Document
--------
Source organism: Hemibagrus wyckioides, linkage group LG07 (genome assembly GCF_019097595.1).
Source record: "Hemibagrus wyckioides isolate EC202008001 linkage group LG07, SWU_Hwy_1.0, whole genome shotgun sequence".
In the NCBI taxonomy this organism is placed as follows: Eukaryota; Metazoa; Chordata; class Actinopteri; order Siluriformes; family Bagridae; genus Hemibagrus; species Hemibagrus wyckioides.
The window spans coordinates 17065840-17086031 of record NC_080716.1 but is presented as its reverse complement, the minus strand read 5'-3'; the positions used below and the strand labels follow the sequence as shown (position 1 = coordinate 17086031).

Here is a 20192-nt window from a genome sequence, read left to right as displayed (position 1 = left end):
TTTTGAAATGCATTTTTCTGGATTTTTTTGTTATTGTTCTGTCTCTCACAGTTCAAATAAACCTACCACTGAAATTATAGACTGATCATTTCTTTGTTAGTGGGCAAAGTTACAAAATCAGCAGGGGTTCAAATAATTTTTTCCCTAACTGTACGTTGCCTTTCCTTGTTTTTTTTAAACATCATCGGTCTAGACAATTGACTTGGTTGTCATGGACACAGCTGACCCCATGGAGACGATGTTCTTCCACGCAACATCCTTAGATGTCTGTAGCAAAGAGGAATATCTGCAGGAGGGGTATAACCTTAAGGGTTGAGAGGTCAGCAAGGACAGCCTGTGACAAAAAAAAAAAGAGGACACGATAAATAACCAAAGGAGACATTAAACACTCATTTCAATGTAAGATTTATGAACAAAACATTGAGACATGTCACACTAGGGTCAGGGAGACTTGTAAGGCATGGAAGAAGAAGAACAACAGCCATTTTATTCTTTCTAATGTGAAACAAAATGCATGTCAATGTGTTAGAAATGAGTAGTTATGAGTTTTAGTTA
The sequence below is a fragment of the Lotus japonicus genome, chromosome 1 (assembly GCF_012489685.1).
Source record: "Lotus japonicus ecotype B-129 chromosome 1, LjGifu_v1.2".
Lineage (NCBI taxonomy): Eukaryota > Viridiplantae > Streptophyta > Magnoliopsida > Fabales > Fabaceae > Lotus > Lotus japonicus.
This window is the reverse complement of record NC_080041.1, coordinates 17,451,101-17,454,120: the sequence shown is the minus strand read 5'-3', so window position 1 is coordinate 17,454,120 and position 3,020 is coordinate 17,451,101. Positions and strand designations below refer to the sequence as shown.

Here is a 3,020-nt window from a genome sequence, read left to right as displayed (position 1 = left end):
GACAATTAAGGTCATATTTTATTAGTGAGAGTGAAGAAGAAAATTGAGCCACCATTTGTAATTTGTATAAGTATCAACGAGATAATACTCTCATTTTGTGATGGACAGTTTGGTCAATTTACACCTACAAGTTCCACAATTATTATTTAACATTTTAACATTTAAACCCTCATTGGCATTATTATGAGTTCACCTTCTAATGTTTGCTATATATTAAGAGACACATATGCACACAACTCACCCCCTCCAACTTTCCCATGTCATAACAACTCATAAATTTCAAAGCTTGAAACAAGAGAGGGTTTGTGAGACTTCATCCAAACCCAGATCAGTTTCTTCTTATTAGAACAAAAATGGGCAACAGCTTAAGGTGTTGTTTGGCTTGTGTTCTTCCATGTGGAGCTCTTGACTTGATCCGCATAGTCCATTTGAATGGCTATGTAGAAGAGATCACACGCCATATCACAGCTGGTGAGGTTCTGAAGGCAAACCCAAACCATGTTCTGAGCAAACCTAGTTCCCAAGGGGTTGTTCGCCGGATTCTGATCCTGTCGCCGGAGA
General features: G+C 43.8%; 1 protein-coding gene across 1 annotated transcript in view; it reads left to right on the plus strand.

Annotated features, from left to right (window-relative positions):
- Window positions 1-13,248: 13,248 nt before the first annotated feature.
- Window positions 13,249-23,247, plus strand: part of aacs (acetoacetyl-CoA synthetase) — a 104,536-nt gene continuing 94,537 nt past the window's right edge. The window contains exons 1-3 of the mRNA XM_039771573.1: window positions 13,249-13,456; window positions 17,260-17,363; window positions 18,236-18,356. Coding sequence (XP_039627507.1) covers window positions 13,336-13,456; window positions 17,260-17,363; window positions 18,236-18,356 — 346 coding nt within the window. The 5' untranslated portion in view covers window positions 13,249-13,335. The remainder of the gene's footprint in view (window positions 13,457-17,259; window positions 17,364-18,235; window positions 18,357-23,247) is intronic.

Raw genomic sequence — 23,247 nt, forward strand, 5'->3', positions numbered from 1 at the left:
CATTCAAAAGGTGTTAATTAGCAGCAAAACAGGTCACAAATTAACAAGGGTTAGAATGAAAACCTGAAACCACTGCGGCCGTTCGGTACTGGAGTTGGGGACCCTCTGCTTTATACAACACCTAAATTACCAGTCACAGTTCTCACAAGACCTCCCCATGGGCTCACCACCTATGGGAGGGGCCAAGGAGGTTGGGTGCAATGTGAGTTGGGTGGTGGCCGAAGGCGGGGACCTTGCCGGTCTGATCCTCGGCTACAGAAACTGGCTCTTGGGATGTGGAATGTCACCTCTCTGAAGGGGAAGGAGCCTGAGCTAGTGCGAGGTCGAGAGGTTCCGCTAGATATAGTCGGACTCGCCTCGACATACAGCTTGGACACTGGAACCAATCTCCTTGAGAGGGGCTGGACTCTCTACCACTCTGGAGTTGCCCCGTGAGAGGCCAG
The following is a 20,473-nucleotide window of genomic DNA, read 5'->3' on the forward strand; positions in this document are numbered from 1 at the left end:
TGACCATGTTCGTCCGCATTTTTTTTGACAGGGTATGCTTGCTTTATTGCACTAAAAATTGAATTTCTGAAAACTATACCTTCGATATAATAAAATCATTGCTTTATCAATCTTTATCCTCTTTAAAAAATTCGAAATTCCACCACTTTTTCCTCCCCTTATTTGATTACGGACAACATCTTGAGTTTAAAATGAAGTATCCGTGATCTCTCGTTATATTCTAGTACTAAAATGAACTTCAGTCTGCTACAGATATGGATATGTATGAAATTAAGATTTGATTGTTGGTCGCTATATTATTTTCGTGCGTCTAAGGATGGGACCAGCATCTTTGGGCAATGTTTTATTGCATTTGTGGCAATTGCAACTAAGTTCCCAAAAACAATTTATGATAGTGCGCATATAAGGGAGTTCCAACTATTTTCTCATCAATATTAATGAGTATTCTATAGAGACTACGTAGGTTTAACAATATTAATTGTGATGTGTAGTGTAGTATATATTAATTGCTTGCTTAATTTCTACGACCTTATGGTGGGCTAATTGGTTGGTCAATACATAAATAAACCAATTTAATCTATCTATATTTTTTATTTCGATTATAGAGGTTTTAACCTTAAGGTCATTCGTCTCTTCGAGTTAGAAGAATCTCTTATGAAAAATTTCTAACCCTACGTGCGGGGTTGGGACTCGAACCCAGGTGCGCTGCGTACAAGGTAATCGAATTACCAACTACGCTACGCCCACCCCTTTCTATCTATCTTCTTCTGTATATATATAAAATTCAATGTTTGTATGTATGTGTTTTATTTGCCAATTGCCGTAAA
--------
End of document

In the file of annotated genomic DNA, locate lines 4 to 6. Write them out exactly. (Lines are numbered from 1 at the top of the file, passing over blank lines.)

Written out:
The window spans coordinates 17065840-17086031 of record NC_080716.1 but is presented as its reverse complement, the minus strand read 5'-3'; the positions used below and the strand labels follow the sequence as shown (position 1 = coordinate 17086031).

Here is a 20192-nt window from a genome sequence, read left to right as displayed (position 1 = left end):
TTTTGAAATGCATTTTTCTGGATTTTTTTGTTATTGTTCTGTCTCTCACAGTTCAAATAAACCTACCACTGAAATTATAGACTGATCATTTCTTTGTTAGTGGGCAAAGTTACAAAATCAGCAGGGGTTCAAATAATTTTTTCCCTAACTGTACGTTGCCTTTCCTTGTTTTTTTTAAACATCATCGGTCTAGACAATTGACTTGGTTGTCATGGACACAGCTGACCCCATGGAGACGATGTTCTTCCACGCAACATCCTTAGATGTCTGTAGCAAAGAGGAATATCTGCAGGAGGGGTATAACCTTAAGGGTTGAGAGGTCAGCAAGGACAGCCTGTGACAAAAAAAAAAAGAGGACACGATAAATAACCAAAGGAGACATTAAACACTCATTTCAATGTAAGATTTATGAACAAAACATTGAGACATGTCACACTAGGGTCAGGGAGACTTGTAAGGCATGGAAGAAGAAGAACAACAGCCATTTTATTCTTTCTAATGTGAAACAAAATGCATGTCAATGTGTTAGAAATGAGTAGTTATGAGTTTTAGTTA